This past Friday Ryan Cracknell of Beckett tweeted the early details for 2018 Topps Archives and this got me excited. Not only would the designs picked determine how much Archives I’m buying this year, but it also reminded me that I’d written a post last year theorizing about how Topps selects designs to use and then using those theories to try to determine which designs they would use the following year (i.e. 2018).
To recap for those who don’t want to click on the link, here are my two theories and some ground-rule assumptions I also used…
THEORY #1: The “No-Fly Zone”
There is a 15 year exclusion window surrounding a given year’s Heritage design; Topps will not use a design from up to 7 years before or 7 years after the design used for Heritage. For 2018, that means 1962 to 1976 is out of bounds.
THEORY #2: A design must be at least 25 years old.
This rule is not iron-clad given that 2013 Archives included the 1990 design, but 2016 Archives included the 1991 design and 2017 Archives included 1992.
Further assumptions made:
- Topps would use three designs which hadn’t already been used in the Archives set.
- One of the designs would be a set that’s already been “done” in Heritage (so for 2018 that would mean something from 1952 to 1961)
So, let’s see how Nostradamus-y I was…
1st design I predicted: 1959 Topps
What I said then: “It’s a popular, easy-to-replicate design which wouldn’t necessarily require a posed photo.”
What Topps is doing: 1959 Topps! Winner, winner, chicken dinner!
…and from the sample it looks like they did a good job.
2nd design I predicted: 1981 Topps
What I said then: “This seems to me like an easy-enough design to replicate, and it’s one that a lot of people have asked ‘Why not?’ and I can’t think of a good answer to that.”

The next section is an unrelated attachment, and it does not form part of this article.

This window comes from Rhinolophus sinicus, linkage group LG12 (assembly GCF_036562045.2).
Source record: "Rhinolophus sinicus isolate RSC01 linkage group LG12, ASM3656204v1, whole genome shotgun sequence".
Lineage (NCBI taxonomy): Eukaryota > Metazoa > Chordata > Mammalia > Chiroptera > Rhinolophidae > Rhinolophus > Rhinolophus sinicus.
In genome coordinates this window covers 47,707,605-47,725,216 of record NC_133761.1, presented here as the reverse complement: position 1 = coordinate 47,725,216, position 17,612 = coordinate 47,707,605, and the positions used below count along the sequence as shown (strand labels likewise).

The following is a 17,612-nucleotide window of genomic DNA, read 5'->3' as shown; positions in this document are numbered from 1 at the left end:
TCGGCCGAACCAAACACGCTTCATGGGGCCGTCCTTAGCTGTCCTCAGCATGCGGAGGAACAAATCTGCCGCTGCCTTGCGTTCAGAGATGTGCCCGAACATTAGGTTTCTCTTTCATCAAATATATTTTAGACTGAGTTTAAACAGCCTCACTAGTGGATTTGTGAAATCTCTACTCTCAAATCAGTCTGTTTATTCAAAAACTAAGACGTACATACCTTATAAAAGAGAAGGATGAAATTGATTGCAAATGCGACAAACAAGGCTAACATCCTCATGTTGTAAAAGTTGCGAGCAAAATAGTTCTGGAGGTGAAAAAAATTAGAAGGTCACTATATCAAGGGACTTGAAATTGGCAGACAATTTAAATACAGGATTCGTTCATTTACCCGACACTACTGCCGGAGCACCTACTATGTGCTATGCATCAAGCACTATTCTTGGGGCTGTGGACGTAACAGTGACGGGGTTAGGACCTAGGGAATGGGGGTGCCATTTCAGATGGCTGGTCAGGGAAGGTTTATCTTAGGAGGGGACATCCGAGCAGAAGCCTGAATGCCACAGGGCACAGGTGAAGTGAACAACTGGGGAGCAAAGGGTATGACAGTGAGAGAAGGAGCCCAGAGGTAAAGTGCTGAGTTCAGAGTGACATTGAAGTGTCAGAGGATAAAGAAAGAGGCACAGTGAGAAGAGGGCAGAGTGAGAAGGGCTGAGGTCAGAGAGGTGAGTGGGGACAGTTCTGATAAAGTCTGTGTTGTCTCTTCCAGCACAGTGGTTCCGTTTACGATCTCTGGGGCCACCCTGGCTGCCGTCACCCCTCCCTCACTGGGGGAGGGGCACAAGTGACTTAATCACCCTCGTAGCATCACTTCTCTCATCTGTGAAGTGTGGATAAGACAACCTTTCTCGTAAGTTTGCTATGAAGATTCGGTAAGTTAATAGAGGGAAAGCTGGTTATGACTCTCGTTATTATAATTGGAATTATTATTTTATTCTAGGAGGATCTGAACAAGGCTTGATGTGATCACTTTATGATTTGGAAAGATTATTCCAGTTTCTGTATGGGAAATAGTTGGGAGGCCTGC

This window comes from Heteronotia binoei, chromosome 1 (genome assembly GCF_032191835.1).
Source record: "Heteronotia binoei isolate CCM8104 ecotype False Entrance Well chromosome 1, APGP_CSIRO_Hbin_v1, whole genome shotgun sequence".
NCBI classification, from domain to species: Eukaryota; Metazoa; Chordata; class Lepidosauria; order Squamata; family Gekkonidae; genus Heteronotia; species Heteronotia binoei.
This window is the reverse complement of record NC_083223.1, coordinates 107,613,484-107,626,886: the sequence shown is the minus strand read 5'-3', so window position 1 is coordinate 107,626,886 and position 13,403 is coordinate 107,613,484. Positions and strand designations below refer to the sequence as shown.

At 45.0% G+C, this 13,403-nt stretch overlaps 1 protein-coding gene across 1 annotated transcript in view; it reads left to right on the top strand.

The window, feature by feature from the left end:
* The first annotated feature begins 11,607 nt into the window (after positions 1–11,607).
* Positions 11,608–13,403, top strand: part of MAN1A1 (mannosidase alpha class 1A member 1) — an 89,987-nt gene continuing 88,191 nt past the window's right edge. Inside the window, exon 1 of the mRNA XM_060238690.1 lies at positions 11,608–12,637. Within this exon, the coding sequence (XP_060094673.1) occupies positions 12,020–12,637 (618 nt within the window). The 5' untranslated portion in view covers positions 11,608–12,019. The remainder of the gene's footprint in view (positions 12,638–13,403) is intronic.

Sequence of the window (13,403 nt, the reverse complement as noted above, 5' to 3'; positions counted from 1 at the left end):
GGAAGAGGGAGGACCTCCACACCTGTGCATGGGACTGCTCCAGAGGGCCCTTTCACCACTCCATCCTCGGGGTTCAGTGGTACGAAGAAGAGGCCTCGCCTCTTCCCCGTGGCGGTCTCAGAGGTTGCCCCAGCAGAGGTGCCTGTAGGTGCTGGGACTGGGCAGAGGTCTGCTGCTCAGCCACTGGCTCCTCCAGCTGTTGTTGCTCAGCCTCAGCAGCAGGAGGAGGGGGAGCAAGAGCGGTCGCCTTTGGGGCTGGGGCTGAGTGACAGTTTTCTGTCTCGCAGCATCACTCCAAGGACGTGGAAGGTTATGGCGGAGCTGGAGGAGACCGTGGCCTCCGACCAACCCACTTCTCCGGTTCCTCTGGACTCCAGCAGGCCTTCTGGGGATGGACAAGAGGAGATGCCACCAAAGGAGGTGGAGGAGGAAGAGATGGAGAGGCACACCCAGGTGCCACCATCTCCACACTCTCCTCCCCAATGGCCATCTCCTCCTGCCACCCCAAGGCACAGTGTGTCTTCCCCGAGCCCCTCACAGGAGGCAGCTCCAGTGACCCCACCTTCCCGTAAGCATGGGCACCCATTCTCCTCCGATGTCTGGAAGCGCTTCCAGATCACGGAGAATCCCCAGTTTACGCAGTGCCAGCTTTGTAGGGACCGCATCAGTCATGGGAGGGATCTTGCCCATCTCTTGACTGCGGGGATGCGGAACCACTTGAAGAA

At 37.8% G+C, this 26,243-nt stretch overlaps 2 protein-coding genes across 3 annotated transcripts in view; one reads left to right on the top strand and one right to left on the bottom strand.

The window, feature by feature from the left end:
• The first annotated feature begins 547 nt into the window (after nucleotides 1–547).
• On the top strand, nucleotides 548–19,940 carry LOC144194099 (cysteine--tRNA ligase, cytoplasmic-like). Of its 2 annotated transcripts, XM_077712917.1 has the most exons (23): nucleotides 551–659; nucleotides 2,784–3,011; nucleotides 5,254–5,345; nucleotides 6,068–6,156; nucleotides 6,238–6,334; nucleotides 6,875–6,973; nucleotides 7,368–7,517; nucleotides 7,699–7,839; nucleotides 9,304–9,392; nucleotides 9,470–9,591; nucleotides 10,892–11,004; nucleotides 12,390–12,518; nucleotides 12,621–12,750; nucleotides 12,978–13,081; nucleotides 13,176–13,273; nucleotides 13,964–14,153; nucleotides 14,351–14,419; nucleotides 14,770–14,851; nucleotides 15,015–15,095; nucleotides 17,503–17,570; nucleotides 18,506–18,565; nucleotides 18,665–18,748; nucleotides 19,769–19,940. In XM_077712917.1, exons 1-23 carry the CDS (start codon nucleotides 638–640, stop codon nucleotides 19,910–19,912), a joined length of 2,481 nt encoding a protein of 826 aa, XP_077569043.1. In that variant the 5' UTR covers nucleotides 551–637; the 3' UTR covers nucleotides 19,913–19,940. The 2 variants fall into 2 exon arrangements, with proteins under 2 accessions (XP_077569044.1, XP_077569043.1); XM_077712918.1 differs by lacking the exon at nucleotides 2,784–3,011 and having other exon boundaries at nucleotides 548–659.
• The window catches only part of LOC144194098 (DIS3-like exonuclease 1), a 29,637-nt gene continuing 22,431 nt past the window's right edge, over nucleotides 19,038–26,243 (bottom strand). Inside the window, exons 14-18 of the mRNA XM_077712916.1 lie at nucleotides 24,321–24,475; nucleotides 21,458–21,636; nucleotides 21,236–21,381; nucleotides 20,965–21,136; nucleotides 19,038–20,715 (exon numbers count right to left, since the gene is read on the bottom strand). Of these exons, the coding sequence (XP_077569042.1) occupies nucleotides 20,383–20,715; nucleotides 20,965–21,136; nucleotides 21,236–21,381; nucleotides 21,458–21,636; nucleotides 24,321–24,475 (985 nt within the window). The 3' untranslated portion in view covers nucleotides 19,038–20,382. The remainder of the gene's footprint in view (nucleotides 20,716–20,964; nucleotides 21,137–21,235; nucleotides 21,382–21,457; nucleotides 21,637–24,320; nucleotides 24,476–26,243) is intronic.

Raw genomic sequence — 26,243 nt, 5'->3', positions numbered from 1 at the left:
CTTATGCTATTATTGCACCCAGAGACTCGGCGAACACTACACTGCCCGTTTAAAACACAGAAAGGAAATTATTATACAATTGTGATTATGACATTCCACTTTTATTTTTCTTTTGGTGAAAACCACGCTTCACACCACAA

What Topps is doing: 1981 Topps! Ba-da-bing, ba-da-boom!
Nit-picky time… Even if the Nats wear a navy cap with a white front panel (and I don’t think that they do, but I could be wrong), it’s not what people associate with the team.
3rd design I predicted: 1993 Topps
What I said then: “1993 will be 25 years old next year, so I think they’ll continue the trend of using the upper limit of their ‘window’.”
What Topps is doing: 1977 Topps (Sad trombone)
Ah, well… Two out of three is still pretty good. However, “pretty good” is not a phrase I’d use to describe this attempt at the 1977 design. OK, I know it’s a sample and they’ve tweaked designs between sample and production before… but the colors are completely wrong for the Astros, and the font isn’t anywhere close enough for me to give them a pass. Hint to Topps: Italicized Arial Black is still not correct, but is much better than what you’ve got here.
Last June I also picked three designs I wished they would use. Two were doubtful… Doing Archives versions of 1956 and 1978 would pose more challenges than Topps seems willing to take on for this set… But I thought the third wish wasn’t unreasonable:
1988 Topps has an anniversary this year and is an easy design to replicate, but there’s a bit more work involved when creating each card because the player’s head has to be “in front” of the team name. Maybe that’s a little too labor-intensive for a relatively low-effort set like Archives.
But that’s all good from my standpoint… I’ve been thinking of doing some 1988-style customs, but was holding off until I was pretty sure that Topps wouldn’t be doing anything like that themselves. I’m confident enough now that I’m releasing my own pre-production sample that I whipped up in an hour or so this past weekend:
I specifically went with a team which didn’t exist in 1988 to emphasize that this is “from scratch” and not just digital manipulation of an existing card. There’s still some tweaking to be done, but I’m happy to revive one of my favorite 1980’s designs.
Given how fun this post was (and, I’ll admit, how *right* I had been about 2018), I’m very likely to do a post predicting 2019 Archives… but I’ll save that for another time.